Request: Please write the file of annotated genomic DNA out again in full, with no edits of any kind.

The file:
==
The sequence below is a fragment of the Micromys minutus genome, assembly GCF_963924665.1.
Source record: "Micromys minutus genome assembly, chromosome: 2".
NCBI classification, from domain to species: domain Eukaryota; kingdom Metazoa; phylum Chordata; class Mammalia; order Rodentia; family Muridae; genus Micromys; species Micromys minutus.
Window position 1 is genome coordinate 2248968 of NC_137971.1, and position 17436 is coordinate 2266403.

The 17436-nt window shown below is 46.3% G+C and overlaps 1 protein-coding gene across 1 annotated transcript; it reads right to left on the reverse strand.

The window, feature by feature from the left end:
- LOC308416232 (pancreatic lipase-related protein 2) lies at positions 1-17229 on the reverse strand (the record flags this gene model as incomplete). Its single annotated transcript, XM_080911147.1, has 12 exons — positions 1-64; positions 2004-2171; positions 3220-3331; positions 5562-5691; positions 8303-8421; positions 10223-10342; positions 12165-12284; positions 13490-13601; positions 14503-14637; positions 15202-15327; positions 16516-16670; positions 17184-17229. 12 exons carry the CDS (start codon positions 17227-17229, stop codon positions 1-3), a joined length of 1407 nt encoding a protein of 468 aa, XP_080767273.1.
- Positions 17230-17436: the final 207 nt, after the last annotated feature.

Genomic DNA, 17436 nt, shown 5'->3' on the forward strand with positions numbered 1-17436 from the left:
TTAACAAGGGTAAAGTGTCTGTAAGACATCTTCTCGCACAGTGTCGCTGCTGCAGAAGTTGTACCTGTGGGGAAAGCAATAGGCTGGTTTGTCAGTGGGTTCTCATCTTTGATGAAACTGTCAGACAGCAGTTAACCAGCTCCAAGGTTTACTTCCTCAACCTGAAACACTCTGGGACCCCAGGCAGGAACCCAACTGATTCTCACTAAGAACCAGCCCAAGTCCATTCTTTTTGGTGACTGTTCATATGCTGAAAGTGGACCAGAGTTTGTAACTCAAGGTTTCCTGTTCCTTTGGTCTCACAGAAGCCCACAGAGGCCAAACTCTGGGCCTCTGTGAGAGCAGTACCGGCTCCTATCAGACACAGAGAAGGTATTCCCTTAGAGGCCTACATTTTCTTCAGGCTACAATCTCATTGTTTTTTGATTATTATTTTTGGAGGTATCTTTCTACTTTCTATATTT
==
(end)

The sequence below is a fragment of the Micromys minutus genome, assembly GCF_963924665.1.
Source record: "Micromys minutus genome assembly, chromosome: 2".
NCBI classification, from domain to species: domain Eukaryota; kingdom Metazoa; phylum Chordata; class Mammalia; order Rodentia; family Muridae; genus Micromys; species Micromys minutus.
Window position 1 is genome coordinate 2248968 of NC_137971.1, and position 17436 is coordinate 2266403.

The 17436-nt window shown below is 46.3% G+C and overlaps 1 protein-coding gene across 1 annotated transcript; it reads right to left on the reverse strand.

The window, feature by feature from the left end:
- LOC308416232 (pancreatic lipase-related protein 2) lies at positions 1-17229 on the reverse strand (the record flags this gene model as incomplete). Its single annotated transcript, XM_080911147.1, has 12 exons — positions 1-64; positions 2004-2171; positions 3220-3331; positions 5562-5691; positions 8303-8421; positions 10223-10342; positions 12165-12284; positions 13490-13601; positions 14503-14637; positions 15202-15327; positions 16516-16670; positions 17184-17229. 12 exons carry the CDS (start codon positions 17227-17229, stop codon positions 1-3), a joined length of 1407 nt encoding a protein of 468 aa, XP_080767273.1.
- Positions 17230-17436: the final 207 nt, after the last annotated feature.

Genomic DNA, 17436 nt, shown 5'->3' on the forward strand with positions numbered 1-17436 from the left:
TTAACAAGGGTAAAGTGTCTGTAAGACATCTTCTCGCACAGTGTCGCTGCTGCAGAAGTTGTACCTGTGGGGAAAGCAATAGGCTGGTTTGTCAGTGGGTTCTCATCTTTGATGAAACTGTCAGACAGCAGTTAACCAGCTCCAAGGTTTACTTCCTCAACCTGAAACACTCTGGGACCCCAGGCAGGAACCCAACTGATTCTCACTAAGAACCAGCCCAAGTCCATTCTTTTTGGTGACTGTTCATATGCTGAAAGTGGACCAGAGTTTGTAACTCAAGGTTTCCTGTTCCTTTGGTCTCACAGAAGCCCACAGAGGCCAAACTCTGGGCCTCTGTGAGAGCAGTACCGGCTCCTATCAGACACAGAGAAGGTATTCCCTTAGAGGCCTACATTTTCTTCAGGCTACAATCTCATTGTTTTTTGATTATTATTTTTGGAGGTATCTTTCTACTTTCTATATTT